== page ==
Newsletter n.2 June 2018
Introduction

Traceability is the keyword of the last months: textile/clothing and footwear sectors are investigating new, simple and economic solutions to deal with it. Traceability is also one of the topics of eBIZ-4.0 project, focusing on the adoption of both eBIZ specification and RFID technology. Some solutions are under test with the project pilots, and soon it will be possible to measure results and benefits.
The focus of this newsletter is on the flavor of the evolving landscape and renewed attention of the fashion companies on the opportunities offered by the digital technologies that eBIZ-4.0 met when it was at IT4Fashion 2018, last April 18-20th, in Florence. More details below.

>Main Topics

eBIZ 4.0 perspective on TRACEABILITY

Traceability, is an hot point of discussion in this period, and might be addressed from different points of view, as it deals with a lot of concepts and needs of the fashion industry.

Based on ISO and “UN Global compact” definition (enclosed) we can identify traceability as the “Capacity to carry on and share information on products and processes across the whole value chain”.

In garment value chains Traceability can sustain “the ability to substantiate a policy Claim via the collection of relevant data generated along supply chains[1]”, as where companies claims are supported by evidences that are faithful and clearly demonstrable.


An overview of information and business interests in traceability include:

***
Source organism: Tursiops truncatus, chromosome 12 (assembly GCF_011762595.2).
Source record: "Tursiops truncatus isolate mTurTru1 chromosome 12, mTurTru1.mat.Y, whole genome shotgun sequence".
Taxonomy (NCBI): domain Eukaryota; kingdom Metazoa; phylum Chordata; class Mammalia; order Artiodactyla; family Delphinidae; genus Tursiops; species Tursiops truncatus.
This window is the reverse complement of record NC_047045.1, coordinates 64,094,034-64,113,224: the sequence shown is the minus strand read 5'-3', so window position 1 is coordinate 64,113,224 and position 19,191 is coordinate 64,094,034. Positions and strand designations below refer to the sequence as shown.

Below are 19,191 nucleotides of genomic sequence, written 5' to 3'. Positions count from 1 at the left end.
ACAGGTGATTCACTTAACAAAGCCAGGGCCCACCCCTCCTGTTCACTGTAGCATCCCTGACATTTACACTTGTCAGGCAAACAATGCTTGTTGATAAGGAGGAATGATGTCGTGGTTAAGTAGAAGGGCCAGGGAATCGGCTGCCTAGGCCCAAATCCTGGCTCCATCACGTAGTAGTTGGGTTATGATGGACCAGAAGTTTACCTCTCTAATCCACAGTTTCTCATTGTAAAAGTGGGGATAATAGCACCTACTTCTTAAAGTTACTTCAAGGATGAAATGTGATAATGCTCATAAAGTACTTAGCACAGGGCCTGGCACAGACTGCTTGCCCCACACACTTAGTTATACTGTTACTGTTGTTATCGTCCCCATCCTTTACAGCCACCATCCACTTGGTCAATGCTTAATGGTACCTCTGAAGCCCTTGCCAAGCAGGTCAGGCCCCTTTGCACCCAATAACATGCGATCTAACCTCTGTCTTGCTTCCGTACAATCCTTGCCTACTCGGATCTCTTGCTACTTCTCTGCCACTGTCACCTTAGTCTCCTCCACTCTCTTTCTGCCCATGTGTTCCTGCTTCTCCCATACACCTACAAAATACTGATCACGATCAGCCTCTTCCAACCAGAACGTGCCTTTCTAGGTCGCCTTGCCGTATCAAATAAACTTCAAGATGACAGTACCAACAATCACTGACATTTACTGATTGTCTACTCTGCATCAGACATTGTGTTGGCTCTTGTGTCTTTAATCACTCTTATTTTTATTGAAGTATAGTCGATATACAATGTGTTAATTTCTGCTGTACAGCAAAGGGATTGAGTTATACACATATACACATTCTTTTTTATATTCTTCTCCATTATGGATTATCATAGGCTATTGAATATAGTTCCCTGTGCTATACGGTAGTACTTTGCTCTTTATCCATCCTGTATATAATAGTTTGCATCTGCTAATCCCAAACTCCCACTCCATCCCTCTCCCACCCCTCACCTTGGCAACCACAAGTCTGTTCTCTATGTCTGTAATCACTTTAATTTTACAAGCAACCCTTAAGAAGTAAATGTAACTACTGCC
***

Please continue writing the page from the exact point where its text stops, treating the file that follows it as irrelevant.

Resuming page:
1. Origin of the product
  2. Information on social and environmental practices
    (we respect workers, not exploit children, we do not waste,…)
  3. Customer safety/healthy
    (we use safe chemicals/we do not use chemicals, we tested our products, …)
  4. Transparency as a value for the Customer
    (we produced it with fresh water of the Alps; it is organic..)
  5. Tracking/Logistic monitoring
    (I always know where are my products, when planning is respected, if a defect occurs I know where it is originated)
  6. Anti-counterfeiting (black market)
    (I control my channels, this products is not mine, country of origin)
  7. Anti parallel markets (grey market)
    (My original goods but on a parallel un-authorized channel)
  8. Normative/Customs support
    (I give evidence about where is my product, where does it come from,…)

With its standard digital language and 10-years in digital data exchange, with SMEs and large groups, eBIZ can contribute to create an agreed IT infrastructure that allows the collection and diffusion of many business relevant information that are necessary along the supply chains, whatever the goal that a company pursues.
eBIZ – compatible systems can offer valuable information to the companies, business customers, public authorities, certification bodies that are involved in the traceability processes and which have the right and the interest to access it.

More information on traceability in the next issues of the newsletter.

[1] Elaborated from UNECE Traceability for Sustainable Trade framework, ECE/TRADE/429

eBIZ at IT4Fashion 2018